Mobile visits to retail websites top PC for the first time, retailer figures suggest
52% of traffic to retail websites now comes from mobile devices of one form or another, outstripping traditional desktop traffic for the first time, figures from IMRG and a series of retailers suggest. To give it context, in 2010 it was 3%.
According to IMRG , of this mobile device traffic, 6.5% came via smartphone and 29.5% via tablet during Q2.
And retailers themselves are seeing this phenomenon play out in their own numbers. Sean McKee, Head of E-commerce and Customer Services at Schuh says: "At Schuh mobile surged again in Q2, with smartphone visits exceeding desktop for the first time, total mobile device traffic averaging 62% and total mobile sales now running at 50%. Smartphone is still leading the way with heavy growth in visits, noticeably improving in geographies away from London, as Summer Sale and Back to School customers become increasingly used to the added convenience.”
McKee’s views are backed up by Gareth Jones, group retail and strategy director at Shop Direct, which saw a similar shift: “At Shop Direct, this quarter marked the first time that mobile devices accounted for 50% of our online sales – up from 47% the previous quarter and from just 35% the same time last year. This June, we also saw smartphone creep ahead of tablet as a sales channel for the first time.”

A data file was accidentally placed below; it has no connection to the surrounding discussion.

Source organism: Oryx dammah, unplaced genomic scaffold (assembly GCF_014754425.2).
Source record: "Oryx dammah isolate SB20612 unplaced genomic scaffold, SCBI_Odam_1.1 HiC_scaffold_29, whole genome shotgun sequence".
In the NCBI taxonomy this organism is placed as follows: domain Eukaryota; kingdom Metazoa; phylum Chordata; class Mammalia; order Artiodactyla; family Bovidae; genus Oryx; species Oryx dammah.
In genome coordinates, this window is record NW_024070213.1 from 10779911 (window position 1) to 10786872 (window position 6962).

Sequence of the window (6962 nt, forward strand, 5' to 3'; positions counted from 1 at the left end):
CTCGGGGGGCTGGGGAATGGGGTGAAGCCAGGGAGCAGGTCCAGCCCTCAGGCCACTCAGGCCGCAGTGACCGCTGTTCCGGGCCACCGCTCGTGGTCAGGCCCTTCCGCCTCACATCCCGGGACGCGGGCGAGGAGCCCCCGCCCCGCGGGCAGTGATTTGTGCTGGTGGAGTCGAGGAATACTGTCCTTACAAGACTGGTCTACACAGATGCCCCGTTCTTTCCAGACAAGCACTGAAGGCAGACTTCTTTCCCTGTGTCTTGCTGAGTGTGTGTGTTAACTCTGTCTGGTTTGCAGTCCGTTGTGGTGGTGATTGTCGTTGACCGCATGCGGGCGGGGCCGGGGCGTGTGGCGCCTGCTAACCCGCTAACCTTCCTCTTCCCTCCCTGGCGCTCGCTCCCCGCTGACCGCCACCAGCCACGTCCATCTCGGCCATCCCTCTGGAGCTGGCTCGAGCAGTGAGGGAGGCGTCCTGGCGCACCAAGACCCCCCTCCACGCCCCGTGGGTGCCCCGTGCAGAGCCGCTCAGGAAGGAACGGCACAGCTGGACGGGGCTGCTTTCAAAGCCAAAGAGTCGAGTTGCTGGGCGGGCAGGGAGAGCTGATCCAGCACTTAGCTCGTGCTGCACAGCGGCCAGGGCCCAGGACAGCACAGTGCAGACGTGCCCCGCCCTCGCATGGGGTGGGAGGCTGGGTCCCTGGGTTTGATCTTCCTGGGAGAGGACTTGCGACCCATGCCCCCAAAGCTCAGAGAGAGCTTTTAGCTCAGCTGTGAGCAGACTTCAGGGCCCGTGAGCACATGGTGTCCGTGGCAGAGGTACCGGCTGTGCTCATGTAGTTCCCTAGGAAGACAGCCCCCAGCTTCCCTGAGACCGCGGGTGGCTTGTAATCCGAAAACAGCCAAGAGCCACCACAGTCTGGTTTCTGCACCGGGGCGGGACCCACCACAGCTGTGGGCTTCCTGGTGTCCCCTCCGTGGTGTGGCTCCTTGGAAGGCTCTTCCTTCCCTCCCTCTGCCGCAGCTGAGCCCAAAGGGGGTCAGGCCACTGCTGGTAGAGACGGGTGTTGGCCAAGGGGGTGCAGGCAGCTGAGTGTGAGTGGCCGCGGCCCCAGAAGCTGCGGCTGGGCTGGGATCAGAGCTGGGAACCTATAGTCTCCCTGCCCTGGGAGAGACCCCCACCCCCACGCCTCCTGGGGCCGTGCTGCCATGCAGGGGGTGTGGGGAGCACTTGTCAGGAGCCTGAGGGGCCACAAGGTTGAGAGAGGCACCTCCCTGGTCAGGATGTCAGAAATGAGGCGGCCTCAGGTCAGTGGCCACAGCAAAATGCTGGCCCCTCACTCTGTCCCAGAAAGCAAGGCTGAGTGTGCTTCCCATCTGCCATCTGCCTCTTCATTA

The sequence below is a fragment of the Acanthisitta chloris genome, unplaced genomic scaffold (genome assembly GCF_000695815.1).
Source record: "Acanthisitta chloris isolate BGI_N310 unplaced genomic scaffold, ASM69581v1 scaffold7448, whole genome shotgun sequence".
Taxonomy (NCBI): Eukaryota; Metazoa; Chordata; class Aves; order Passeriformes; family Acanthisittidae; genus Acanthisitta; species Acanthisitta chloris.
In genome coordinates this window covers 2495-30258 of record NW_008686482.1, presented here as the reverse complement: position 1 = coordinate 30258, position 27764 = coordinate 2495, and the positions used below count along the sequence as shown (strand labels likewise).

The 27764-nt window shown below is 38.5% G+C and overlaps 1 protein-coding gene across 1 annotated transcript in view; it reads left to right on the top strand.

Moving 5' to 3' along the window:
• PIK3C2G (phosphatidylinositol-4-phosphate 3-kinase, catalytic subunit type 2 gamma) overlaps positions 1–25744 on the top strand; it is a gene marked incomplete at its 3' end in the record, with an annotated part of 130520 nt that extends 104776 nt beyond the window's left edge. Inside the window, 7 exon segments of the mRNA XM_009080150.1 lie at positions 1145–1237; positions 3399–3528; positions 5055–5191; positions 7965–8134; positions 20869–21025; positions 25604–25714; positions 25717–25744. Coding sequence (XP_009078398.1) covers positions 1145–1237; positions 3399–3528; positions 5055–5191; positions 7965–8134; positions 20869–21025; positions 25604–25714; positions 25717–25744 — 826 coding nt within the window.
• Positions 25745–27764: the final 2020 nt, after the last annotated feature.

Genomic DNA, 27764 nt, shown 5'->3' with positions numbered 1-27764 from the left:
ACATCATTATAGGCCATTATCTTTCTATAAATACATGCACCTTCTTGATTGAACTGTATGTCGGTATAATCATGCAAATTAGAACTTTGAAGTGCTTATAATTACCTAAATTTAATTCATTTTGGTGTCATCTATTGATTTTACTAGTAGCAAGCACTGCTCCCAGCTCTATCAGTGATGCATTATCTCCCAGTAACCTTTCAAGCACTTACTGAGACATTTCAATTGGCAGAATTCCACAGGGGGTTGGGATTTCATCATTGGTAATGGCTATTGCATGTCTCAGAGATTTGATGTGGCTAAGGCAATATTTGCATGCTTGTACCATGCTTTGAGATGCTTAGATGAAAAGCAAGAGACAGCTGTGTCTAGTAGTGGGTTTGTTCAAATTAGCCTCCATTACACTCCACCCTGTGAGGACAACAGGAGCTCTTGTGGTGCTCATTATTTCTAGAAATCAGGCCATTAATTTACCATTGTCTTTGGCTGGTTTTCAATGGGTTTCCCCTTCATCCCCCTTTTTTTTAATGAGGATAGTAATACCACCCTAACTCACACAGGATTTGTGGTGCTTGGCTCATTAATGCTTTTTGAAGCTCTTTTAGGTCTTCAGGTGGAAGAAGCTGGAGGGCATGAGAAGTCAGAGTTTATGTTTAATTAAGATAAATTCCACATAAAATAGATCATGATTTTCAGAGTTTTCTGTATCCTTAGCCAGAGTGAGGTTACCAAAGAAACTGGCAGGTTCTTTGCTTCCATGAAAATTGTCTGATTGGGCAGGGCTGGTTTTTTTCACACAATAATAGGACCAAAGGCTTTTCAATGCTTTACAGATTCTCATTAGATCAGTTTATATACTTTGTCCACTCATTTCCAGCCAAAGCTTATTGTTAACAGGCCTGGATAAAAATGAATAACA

And John Lewis, which has been leading the curve in m-retail backs this up. Mark Lewis, Online Director at John Lewis, says: "We called John Lewis's first ever 'mobile Christmas' in 2013 and we have continued to see customers shop via this channel during the first half of this year. Today, over half of the traffic to johnlewis.com comes from mobile and tablet devices and we've also seen an increase in the conversion rate of traffic to sales.”
However, while more people are hitting retailer sites through mobile, bounce rates have grown. This is most likely because of the rise in mobile vistors: some may well get a poor experience or be newbies to m-retail and bounce before buying as they are experimenting.
Despite this, checkout abandonment is at its lowest ever, finds the IMRG, at just 27%. Again this is likely to have a direct correlation with the rise in mobile traffic. Many retailers, app and site designers and payments companies have worked very hard indeed to make the online and mobile checkout experience quick and easy – better in fact than you get in a real world shop.
Shop Direct’s Jones agrees: “As a device, the smartphone is the fastest growing sales channel for us, highlighting our customers’ growing confidence in transacting on their phones. Later this year, we plan to launch new transactional apps for each of our digital department store brands to capitalise on this trend and ensure we keep pace with our customers constantly changing shopping habits.”